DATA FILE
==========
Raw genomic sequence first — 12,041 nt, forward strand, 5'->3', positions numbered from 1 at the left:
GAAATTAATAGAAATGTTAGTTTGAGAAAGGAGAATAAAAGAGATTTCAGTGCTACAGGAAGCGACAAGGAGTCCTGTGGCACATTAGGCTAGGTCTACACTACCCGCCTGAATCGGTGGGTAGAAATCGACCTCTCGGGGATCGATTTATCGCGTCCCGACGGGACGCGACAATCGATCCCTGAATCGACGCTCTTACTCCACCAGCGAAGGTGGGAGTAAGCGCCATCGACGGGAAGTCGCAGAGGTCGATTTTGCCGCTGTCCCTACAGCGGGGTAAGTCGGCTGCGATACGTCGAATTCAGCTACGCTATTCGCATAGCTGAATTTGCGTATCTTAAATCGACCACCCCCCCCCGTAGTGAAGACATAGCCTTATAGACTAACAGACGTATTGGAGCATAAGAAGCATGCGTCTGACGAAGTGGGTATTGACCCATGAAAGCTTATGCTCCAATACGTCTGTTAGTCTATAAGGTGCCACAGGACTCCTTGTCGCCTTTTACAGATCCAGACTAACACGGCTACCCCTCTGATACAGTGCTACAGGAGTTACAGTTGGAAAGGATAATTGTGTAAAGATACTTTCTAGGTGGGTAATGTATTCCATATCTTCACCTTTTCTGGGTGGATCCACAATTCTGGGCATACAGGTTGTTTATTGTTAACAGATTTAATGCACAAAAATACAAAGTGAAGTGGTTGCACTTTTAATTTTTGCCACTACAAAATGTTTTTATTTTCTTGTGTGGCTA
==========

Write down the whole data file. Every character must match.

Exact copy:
Raw genomic sequence first — 12,041 nt, forward strand, 5'->3', positions numbered from 1 at the left:
GAAATTAATAGAAATGTTAGTTTGAGAAAGGAGAATAAAAGAGATTTCAGTGCTACAGGAAGCGACAAGGAGTCCTGTGGCACATTAGGCTAGGTCTACACTACCCGCCTGAATCGGTGGGTAGAAATCGACCTCTCGGGGATCGATTTATCGCGTCCCGACGGGACGCGACAATCGATCCCTGAATCGACGCTCTTACTCCACCAGCGAAGGTGGGAGTAAGCGCCATCGACGGGAAGTCGCAGAGGTCGATTTTGCCGCTGTCCCTACAGCGGGGTAAGTCGGCTGCGATACGTCGAATTCAGCTACGCTATTCGCATAGCTGAATTTGCGTATCTTAAATCGACCACCCCCCCCCGTAGTGAAGACATAGCCTTATAGACTAACAGACGTATTGGAGCATAAGAAGCATGCGTCTGACGAAGTGGGTATTGACCCATGAAAGCTTATGCTCCAATACGTCTGTTAGTCTATAAGGTGCCACAGGACTCCTTGTCGCCTTTTACAGATCCAGACTAACACGGCTACCCCTCTGATACAGTGCTACAGGAGTTACAGTTGGAAAGGATAATTGTGTAAAGATACTTTCTAGGTGGGTAATGTATTCCATATCTTCACCTTTTCTGGGTGGATCCACAATTCTGGGCATACAGGTTGTTTATTGTTAACAGATTTAATGCACAAAAATACAAAGTGAAGTGGTTGCACTTTTAATTTTTGCCACTACAAAATGTTTTTATTTTCTTGTGTGGCTA